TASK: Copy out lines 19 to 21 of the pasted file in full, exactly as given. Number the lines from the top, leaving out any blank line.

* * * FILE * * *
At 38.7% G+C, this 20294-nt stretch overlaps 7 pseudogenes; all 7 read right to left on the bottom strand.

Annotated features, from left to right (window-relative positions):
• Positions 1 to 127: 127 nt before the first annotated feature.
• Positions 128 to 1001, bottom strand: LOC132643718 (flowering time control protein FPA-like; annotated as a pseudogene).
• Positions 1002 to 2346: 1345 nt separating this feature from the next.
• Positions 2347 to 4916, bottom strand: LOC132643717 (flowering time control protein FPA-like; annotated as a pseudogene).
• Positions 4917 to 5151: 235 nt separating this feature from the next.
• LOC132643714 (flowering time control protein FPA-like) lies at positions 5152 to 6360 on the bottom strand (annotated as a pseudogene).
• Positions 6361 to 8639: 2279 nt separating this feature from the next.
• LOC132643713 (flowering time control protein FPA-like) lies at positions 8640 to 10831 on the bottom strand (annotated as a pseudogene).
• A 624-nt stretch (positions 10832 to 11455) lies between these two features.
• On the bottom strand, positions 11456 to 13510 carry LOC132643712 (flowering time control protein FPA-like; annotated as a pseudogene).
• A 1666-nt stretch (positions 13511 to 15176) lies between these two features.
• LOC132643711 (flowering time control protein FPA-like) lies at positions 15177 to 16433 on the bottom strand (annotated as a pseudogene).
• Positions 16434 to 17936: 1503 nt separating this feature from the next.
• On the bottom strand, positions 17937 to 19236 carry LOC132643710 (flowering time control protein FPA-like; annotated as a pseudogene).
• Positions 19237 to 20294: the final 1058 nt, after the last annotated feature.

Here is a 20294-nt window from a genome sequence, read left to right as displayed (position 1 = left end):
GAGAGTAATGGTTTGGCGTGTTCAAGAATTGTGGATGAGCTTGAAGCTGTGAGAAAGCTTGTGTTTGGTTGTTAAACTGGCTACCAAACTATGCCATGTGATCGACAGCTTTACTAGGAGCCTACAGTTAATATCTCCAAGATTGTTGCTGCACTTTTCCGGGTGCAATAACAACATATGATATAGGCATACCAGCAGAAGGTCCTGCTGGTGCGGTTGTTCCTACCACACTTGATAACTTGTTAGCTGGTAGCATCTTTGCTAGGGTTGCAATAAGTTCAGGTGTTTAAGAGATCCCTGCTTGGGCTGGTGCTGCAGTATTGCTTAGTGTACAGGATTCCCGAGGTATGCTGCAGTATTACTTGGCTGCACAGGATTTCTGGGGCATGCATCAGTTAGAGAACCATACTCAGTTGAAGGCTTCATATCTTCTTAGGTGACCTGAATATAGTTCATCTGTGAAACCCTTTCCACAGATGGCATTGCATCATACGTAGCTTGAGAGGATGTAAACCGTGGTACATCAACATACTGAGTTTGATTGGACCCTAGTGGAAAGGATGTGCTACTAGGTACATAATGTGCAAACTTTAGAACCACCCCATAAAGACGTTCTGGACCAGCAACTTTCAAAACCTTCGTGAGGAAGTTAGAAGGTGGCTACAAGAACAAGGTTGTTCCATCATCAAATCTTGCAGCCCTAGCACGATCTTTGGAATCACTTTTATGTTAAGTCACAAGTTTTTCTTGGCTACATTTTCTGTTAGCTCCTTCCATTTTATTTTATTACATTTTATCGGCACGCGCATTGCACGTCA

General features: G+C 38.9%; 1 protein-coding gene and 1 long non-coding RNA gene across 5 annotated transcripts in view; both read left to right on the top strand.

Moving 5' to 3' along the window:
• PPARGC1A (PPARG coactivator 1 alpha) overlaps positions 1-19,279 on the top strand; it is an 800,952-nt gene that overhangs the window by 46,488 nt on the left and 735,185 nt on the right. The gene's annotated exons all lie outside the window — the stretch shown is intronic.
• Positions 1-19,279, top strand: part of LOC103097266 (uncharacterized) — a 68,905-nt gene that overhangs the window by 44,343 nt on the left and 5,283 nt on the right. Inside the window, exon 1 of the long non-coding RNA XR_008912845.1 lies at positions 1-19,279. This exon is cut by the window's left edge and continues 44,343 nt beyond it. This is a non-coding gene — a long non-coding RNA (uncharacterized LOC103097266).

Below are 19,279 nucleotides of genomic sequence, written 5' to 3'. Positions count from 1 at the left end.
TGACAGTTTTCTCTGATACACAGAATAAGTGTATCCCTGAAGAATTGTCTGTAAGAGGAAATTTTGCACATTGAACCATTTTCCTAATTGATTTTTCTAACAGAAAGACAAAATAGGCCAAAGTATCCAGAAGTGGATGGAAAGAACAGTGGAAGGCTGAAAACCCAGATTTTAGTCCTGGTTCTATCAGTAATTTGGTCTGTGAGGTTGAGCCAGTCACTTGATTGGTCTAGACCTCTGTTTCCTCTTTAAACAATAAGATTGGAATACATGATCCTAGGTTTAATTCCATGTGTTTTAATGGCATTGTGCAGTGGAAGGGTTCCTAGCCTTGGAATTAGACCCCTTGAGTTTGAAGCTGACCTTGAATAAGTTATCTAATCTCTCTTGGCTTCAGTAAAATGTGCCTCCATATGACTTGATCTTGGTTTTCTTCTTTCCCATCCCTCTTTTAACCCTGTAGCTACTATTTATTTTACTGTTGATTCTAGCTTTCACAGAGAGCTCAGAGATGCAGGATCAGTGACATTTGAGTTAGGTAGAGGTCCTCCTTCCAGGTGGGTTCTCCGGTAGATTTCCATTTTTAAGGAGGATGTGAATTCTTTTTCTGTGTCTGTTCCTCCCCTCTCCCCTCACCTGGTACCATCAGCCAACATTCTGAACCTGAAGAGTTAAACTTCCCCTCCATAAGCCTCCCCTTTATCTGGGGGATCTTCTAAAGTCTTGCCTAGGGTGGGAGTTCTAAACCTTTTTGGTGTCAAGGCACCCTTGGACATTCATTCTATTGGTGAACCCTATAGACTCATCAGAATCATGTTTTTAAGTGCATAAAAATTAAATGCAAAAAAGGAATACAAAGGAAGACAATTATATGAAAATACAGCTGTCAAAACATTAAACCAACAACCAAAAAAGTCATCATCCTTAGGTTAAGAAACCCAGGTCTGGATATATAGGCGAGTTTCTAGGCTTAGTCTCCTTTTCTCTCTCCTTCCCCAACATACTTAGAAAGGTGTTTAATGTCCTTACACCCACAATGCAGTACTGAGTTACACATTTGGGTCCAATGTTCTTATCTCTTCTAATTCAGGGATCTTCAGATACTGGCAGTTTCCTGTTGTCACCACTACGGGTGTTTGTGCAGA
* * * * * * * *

GAGAGTAATGGTTTGGCGTGTTCAAGAATTGTGGATGAGCTTGAAGCTGTGAGAAAGCTTGTGTTTGGTTGTTAAACTGGCTACCAAACTATGCCATGTGATCGACAGCTTTACTAGGAGCCTACAGTTAATATCTCCAAGATTGTTGCTGCACTTTTCCGGGTGCAATAACAACATATGATATAGGCATACCAGCAGAAGGTCCTGCTGGTGCGGTTGTTCCTACCACACTTGATAACTTGTTAGCTGGTAGCATCTTTGCTAGGGTTGCAATAAGTTCAGGTGTTTAAGAGATCCCTGCTTGGGCTGGTGCTGCAGTATTGCTTAGTGTACAGGATTCCCGAGGTATGCTGCAGTATTACTTGGCTGCACAGGATTTCTGGGGCATGCATCAGTTAGAGAACCATACTCAGTTGAAGGCTTCATATCTTCTTAGGTGACCTGAATATAGTTCATCTGTGAAACCCTTTCCACAGATGGCATTGCATCATACGTAGCTTGAGAGGATGTAAACCGTGGTACATCAACATACTGAGTTTGATTGGACCCTAGTGGAAAGGATGTGCTACTAGGTACATAATGTGCAAACTTTAGAACCACCCCATAAAGACGTTCTGGACCAGCAACTTTCAAAACCTTCGTGAGGAAGTTAGAAGGTGGCTACAAGAACAAGGTTGTTCCATCATCAAATCTTGCAGCCCTAGCACGATCTTTGGAATCACTTTTATGTTAAGTCACAAGTTTTTCTTGGCTACATTTTCTGTTAGCTCCTTCCATTTTATTTTATTACATTTTATCGGCACGCGCATTGCACGTCA

General features: G+C 38.9%; 1 protein-coding gene and 1 long non-coding RNA gene across 5 annotated transcripts in view; both read left to right on the top strand.

Moving 5' to 3' along the window: